Thursday, May 29, 2008

Book Review

On Christian Liberty by Martin Luther

To tell you what I think of the book, I was in the middle of reading it when I stopped and went to Amazon and ordered 5 copies for our church book table. I also plan to give a few away to people I believe would benefit from its contents.
Luther expounds the idea that Christians are liberated (free) from sin and death,
"Our faith in Christ does not free us from works but from false opinions concerning works."

He again and again assaults the notion that our justification comes from works,
"God cannot be worshiped unless you ascribe to him the glory of truthfulness and all goodness which is due Him. This cannot be done by works but only by the faith of the heart. Not by the doing of works but by believing do we glorify God and acknowledge that he is truthful."

Brilliantly explains how this does not give us license for vice but frees us to love our neighbor.

"I will do nothing in this life except what I see is necessary , profitable, and salutary to my neighbor, since through faith I have an abundance of all good things in Christ."

If I had to choose a favorite part of the book, it would be his brilliant explanation of how to live in this world as being free in Christ but bound to love all men. He uses the example of how Paul had Timothy circumcised because of the weak Jews, young in the faith, but refused to circumcise Titus because older Jews were requiring it for salvation.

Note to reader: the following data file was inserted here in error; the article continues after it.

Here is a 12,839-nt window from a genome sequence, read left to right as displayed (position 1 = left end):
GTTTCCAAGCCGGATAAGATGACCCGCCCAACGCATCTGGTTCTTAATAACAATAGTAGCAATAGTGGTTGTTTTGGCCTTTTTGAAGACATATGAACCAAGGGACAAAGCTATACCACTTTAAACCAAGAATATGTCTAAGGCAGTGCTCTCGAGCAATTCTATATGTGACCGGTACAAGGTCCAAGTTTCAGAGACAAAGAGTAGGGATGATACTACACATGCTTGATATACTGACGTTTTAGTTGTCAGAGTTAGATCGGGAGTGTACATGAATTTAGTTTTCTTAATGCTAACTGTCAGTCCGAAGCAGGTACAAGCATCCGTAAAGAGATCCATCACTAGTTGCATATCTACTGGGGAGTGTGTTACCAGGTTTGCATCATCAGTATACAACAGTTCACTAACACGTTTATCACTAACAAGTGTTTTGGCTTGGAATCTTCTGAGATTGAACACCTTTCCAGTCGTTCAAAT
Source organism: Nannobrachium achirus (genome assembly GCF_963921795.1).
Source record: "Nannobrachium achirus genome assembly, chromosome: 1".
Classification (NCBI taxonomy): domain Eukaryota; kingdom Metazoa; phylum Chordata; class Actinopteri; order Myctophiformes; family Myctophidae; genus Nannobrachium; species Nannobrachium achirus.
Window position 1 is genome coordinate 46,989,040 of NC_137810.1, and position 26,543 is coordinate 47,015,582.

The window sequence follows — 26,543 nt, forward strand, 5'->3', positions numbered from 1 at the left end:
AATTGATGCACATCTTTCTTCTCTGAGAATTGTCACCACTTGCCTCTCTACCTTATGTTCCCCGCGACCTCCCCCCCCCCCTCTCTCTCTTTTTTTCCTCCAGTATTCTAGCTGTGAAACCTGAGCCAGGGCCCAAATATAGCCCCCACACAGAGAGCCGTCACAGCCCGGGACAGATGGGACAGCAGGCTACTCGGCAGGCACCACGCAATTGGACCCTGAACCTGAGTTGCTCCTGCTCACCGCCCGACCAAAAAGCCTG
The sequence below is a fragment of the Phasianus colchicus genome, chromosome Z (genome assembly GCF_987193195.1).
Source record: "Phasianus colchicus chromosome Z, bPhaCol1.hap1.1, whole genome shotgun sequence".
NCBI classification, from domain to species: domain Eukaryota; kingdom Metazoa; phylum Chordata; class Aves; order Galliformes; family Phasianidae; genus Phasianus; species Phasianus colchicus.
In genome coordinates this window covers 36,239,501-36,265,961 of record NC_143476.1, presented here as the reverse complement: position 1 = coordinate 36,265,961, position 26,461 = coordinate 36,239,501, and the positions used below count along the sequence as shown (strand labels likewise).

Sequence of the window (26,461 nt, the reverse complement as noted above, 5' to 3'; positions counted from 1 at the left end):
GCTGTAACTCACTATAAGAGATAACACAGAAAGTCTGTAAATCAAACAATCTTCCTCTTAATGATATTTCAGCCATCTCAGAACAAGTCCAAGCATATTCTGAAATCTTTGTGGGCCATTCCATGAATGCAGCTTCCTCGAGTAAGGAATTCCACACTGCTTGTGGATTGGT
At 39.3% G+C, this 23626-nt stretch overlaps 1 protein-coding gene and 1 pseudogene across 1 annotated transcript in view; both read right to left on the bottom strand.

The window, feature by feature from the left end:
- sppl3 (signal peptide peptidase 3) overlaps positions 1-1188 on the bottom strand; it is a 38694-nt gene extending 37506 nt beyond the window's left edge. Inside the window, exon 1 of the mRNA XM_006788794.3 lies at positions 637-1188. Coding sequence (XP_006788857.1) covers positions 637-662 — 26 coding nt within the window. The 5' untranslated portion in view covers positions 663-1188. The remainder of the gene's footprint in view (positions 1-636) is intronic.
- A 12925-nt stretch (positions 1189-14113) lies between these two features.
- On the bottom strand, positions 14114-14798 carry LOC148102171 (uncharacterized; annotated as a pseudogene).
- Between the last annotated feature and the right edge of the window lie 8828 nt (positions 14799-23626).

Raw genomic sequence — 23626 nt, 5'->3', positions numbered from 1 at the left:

This principle applies to so many things to Christians today as we attempt to navigate every issue that causes division, church splits, and denominations.
"The Christian must take a middle course and face those two classes of men. He will meet first the unyielding, stubborn ceremonialists who like deaf adders are not willing to hear the truth of liberty (Ps 58:4) but, having no faith, boast of, prescribe, and insist upon their ceremonies as means of justification. Such were the Jews of old, who were unwilling to learn how to do good. These he must resist, do the very opposite, and offend them boldly lest by their impious views they drag many with them into error."

Another quote that made me laugh out loud comes after he has explained his two theses:

"Finally, something must be added for the sake of those for whom nothing can be said so well that they will not spoil it by misunderstanding it. It is questionable whether they will understand even what will be said here."

You do yourself a disservice in not reading this book.

No comments: